I do a lot of risk assessment and contingency planning.  It's a core task for project managers - and I take it seriously both in my work and personally


Over the past few weeks, I've been reminded of some hard truths about contingency planning by two events - the major storms in Northern California and the mess-up with the best picture announcement at the Oscars.


I live in the Santa Cruz mountains in the San Francisco bay area.  If you've seen pictures of spider crawlers on massive landslides, trees across or in the middle of roads, or roads completely washed into oblivion, you've seen what's been happening here.  My contingency plans for running my business from my home included using my iPad and data plan for communications, using our woodstove for heat and cooking, flashlights/candles/battery lanterns for light, and a landline with a non-electronic phone.  We have lots of water and food supplies fo ourselves and our pets.  We've  executed this contingency plan more than once - for one day power outages.  This time it was three days without power or internet and no way out of the area (well, OK, we could get out but no way to get back because of slides and other issues on every single route), and the contingency plan was inadequate.  It brought home to me the importance of defining the probable parameters of the risk (1 day *seemed* reasonable, but when trees are falling on power lines it's going to be more), keeping those parameters updated (after years of drought we should have reassessed more thoroughly), and when possible testing the plan (we should have tried to go more than a day without using lights, internet, etc.).  Our plan is now augmented with a new generator that will be patched into the electrical panel, lots of new LED lanterns, better cookware for a woodstove, and a mifi.  Murphy's Law assures me that now we won't have any more 3 day power outages or significant internet outages!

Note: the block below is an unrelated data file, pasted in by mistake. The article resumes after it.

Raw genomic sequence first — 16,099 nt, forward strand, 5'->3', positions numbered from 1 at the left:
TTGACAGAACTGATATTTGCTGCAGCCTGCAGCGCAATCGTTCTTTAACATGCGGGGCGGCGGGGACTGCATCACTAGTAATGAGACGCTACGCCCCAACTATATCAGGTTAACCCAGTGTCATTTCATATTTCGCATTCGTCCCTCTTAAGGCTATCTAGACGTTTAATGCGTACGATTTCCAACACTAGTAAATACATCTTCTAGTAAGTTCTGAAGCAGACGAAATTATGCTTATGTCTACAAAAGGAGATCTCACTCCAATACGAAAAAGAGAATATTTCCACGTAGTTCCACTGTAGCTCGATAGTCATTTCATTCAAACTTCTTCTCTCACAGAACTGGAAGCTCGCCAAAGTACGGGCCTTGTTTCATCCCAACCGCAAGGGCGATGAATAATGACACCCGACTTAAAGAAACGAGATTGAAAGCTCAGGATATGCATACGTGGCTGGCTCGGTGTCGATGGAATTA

The other event that brought home the need for an infrastructure for long-standing contingency plans was the mistake at the Academy Awards where the wrong envelope (with the wrong movie) was handed to the presenter for Best Picture.  In 80 years there have been no issues, and PWC has a black eye now because of it.  The cause?  One of the two accountants was distracted by taking and posting a selfie.


The contingency planning was thorough.  There were two people backing each other up.  There were tried and true protocols in place.  So what happened?  Two things:   First, as with the power outage, the contingency plan wasn't updated for current conditions.  Ten years ago there were no selfies and no posting to social media, at least not mainstream.  The plan was updated in one way - the accountants weren't allowed to use their phones. And that points out the other flaw - people are fallible.  We sometimes hesitate to ask the hard questions or implement strict policies because we feel it indicates a lack of trust in people.  In truth, those questions and policies are what helps save people from themselves.  The accountant made a mistake - people do that - and it was bad for everyone.  The right policy would have required that the accountants hand over cell phones before the event began just in case (and isn't that the very definition of a contingency plan - just in case?)


So keep on making those plans.  Set reminders to update long-standing plans regularly.  Develop a communication method for letting people know that you trust them but stuff happens and it's best for everyone to be prepared.  And wherever possible, execute important contingency plans before they're necessary to test them.